Shop everywhere for price, but please try to use the dealer who gave you the help in selecting what car you want. If you're a good negotiator (a profession in itself) you'll be able to get the same price anywhere.

Always give your preferred dealer the chance to give you the best price. I prefer Hoehn because I've used them before for sales and service with great results.

When to do What

First shop for what you want. When you know exactly what you want, then you can shop for price.

We planned to special order exactly what we wanted. You often can get a better deal special ordering because the dealer hasn't been paying interest on a car sitting on their lot.

Dealer Hold-Back

How do dealers sell below invoice and make money? Easy: they get a lot of kick-backs from the car makers that don't appear on the invoice. Unlike the old days, everyone today knows about invoice prices. Sticker prices are meaningless, at least for people like yourself who are researching this before buying. Since everyone who's paying attention works from invoice, there has to be some way for the dealers to stay in business.

Hold-back is a quarterly (four times a year) kick-back to the dealers from the car maker. For Mercedes, I read it's 3% of the full MSRP. It varies from brand to brand.

This pays the dealer for spending the money to buy cars to put on his lot to show us. The dealer pays when the cars arrive; not when they're sold.

If a dealer orders you a car or sells one fast, they're 3% ahead. If they have to hold the car on their lot unsold for a few months, the 3% compensates them for the interest on their money.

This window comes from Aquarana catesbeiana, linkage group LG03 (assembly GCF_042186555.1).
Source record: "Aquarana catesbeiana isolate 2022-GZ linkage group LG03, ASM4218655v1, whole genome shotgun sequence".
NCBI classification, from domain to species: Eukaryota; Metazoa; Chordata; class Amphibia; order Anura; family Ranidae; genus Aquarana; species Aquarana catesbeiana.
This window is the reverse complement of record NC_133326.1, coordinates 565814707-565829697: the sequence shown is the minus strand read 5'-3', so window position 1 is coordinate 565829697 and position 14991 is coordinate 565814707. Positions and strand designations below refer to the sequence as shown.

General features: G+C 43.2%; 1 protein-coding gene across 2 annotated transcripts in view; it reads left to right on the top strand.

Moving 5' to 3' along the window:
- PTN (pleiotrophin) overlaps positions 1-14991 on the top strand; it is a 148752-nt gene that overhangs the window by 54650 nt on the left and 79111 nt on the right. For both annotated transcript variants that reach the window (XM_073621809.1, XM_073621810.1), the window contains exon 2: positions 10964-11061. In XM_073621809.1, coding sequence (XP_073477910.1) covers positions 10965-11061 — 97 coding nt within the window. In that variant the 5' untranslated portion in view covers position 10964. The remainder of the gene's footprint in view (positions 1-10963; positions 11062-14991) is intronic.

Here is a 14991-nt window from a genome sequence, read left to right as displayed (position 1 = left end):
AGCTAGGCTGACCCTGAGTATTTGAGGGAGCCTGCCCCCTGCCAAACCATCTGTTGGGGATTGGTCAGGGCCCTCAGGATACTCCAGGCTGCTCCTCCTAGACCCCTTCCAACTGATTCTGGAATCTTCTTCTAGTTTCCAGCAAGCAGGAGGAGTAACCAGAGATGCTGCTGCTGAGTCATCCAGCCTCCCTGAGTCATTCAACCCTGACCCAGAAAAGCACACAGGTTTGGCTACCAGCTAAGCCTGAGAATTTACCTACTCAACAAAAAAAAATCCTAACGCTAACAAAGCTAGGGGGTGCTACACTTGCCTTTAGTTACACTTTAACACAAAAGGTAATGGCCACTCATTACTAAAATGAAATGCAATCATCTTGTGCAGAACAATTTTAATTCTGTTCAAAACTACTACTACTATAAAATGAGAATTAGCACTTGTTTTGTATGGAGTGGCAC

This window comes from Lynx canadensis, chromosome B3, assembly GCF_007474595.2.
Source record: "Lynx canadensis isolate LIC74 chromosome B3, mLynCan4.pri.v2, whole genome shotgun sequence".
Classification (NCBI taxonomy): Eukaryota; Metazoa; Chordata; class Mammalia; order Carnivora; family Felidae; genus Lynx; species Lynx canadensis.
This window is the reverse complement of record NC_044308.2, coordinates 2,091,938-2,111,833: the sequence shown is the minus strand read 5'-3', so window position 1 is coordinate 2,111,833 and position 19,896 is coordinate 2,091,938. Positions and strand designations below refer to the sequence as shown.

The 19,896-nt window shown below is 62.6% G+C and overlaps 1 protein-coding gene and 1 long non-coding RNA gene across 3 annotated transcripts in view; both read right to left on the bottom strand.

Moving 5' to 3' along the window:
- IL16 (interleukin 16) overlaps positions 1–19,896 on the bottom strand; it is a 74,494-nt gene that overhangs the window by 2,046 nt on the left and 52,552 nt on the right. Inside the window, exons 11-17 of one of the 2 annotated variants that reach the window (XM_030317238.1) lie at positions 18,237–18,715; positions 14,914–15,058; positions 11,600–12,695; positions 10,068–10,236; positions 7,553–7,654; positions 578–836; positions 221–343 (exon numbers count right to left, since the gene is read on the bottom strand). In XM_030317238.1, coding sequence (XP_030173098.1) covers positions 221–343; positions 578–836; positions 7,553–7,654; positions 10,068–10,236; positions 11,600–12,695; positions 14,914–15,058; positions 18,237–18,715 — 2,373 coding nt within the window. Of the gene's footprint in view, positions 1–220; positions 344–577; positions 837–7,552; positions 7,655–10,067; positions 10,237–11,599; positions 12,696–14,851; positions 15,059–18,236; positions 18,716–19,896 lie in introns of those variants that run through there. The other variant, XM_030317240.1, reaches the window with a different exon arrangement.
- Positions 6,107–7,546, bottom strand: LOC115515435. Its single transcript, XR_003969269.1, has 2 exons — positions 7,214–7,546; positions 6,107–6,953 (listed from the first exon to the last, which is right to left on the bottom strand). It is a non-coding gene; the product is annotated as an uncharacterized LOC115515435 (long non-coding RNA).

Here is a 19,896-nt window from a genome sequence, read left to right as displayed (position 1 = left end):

Ordering a car, instead of taking one from the lot, gives the dealer more room to play.

Dealers don't like to talk about hold-back or other promotions they get from the car makers, so don't ask and don't push it. You don't have to. This is how the dealer makes enough to sell us a car under invoice and still pay our salesman a decent commission.

There are enough dealers willing to compete for your order that the details of how they get paid aren't important. It just helps to know how and why so many dealers are willing to sell under invoice, if you know how to ask. They get more than just this, depending on how many cars they sell and many other variables.

For all you know, the one car you buy might be enough to put the dealer into the next tier of some manufacturer promotion, or earn the dealer or salesman some sort of award. Top salespeople are always going on luxury vacations at company expense. Your one order could win him the trip to Tahiti instead of some other salesman or fleet manager.